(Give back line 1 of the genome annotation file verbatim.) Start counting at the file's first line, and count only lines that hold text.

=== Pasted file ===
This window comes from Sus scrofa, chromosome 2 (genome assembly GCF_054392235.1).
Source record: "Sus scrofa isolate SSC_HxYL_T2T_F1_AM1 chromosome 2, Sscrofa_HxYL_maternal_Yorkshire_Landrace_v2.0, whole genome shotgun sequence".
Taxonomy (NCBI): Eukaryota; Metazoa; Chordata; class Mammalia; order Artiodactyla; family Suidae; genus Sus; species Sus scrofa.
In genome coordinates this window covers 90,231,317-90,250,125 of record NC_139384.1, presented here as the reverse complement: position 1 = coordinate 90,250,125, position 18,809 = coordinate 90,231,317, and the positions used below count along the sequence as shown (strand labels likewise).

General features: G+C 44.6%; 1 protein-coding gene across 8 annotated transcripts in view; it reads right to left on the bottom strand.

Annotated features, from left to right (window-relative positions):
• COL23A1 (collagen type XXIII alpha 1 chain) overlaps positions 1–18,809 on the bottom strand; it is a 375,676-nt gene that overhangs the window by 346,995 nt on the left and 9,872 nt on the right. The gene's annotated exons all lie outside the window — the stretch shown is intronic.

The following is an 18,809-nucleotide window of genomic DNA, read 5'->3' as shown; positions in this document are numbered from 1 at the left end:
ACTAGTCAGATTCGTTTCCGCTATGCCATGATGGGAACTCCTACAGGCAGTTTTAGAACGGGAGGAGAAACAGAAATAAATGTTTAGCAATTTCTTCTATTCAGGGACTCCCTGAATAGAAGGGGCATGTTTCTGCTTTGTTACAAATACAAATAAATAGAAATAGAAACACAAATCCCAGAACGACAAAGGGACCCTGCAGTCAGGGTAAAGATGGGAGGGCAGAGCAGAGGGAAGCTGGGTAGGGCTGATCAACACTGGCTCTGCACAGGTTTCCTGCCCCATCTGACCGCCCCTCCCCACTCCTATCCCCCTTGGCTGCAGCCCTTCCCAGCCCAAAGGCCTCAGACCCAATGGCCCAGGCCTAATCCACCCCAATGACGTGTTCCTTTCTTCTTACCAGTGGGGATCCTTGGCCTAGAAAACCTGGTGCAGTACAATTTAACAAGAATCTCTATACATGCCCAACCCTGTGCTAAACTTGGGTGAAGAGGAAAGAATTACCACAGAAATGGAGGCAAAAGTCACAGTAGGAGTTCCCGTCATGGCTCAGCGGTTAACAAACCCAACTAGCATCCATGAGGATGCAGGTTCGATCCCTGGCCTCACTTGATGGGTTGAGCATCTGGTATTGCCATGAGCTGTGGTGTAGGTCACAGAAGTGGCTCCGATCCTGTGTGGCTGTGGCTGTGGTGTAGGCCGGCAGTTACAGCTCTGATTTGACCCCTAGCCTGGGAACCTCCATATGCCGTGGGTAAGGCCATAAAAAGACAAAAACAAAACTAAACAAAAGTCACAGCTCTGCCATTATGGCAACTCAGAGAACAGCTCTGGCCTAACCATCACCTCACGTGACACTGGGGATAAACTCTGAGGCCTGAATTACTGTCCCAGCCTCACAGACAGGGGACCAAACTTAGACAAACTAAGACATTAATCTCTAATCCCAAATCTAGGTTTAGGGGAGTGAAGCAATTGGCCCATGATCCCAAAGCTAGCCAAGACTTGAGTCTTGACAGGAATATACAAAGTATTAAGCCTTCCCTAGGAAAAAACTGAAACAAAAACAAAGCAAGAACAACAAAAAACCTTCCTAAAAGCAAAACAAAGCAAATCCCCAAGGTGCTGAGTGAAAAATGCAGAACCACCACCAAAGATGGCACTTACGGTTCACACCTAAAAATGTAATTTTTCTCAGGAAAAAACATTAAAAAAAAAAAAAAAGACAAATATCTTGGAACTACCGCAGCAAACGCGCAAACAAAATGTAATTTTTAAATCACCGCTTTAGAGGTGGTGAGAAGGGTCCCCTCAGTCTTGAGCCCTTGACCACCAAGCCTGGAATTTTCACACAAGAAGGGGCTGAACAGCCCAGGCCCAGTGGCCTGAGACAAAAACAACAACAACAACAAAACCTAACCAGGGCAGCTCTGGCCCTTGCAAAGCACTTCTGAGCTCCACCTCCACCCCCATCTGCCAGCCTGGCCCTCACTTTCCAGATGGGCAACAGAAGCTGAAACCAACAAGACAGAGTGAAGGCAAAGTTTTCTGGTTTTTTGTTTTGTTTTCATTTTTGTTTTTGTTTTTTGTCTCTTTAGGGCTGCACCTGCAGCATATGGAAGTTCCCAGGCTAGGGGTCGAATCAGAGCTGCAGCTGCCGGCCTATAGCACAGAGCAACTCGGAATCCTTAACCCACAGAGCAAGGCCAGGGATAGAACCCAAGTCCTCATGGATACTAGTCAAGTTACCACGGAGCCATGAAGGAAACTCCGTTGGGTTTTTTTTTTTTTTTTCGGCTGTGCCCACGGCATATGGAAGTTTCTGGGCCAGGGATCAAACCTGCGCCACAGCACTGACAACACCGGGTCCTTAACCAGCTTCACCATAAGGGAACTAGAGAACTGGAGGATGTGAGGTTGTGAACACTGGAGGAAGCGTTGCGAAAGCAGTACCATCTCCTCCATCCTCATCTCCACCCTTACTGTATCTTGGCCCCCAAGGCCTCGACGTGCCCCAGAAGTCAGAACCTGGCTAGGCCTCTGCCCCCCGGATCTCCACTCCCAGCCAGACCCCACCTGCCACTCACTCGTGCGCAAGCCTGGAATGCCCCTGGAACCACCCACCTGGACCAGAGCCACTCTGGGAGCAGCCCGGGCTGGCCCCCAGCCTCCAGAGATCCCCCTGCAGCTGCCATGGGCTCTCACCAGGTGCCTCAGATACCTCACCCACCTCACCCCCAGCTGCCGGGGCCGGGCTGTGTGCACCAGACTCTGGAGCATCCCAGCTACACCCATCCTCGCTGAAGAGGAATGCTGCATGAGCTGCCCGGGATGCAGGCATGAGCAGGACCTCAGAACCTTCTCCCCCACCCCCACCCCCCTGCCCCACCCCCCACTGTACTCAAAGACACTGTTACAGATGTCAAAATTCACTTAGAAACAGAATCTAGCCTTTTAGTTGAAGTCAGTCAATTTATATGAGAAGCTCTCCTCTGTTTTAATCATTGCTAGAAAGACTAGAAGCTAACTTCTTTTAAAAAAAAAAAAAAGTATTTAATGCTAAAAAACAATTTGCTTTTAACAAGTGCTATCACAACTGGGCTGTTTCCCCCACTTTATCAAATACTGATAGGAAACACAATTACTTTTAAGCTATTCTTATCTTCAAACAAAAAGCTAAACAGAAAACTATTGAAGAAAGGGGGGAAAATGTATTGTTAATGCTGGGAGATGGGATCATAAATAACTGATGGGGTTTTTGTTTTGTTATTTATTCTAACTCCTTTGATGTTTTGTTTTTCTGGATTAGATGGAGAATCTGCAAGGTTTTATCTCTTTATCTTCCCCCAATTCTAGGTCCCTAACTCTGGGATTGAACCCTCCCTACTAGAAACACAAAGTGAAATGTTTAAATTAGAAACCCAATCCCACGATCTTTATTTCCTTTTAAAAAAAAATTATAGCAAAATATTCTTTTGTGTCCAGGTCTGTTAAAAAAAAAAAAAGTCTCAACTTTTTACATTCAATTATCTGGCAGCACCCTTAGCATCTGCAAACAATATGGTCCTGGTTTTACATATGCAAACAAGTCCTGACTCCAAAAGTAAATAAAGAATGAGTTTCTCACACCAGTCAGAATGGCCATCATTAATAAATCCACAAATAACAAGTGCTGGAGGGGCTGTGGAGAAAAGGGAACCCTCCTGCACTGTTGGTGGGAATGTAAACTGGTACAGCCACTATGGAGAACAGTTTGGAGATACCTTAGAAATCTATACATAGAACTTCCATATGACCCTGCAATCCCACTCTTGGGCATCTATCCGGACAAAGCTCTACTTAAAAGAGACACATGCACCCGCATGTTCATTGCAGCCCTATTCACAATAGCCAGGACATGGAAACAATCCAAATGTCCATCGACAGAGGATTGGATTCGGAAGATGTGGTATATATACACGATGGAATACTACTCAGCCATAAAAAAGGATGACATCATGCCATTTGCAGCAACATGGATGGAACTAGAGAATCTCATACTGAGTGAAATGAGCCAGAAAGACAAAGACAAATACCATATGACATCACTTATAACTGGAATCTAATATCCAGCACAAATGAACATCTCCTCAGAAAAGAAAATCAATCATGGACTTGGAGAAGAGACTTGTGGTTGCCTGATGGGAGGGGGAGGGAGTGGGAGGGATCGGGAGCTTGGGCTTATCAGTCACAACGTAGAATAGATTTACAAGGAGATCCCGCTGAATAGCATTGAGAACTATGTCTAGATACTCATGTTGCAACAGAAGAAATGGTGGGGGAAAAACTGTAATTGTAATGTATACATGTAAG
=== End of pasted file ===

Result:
This window comes from Sus scrofa, chromosome 2 (genome assembly GCF_054392235.1).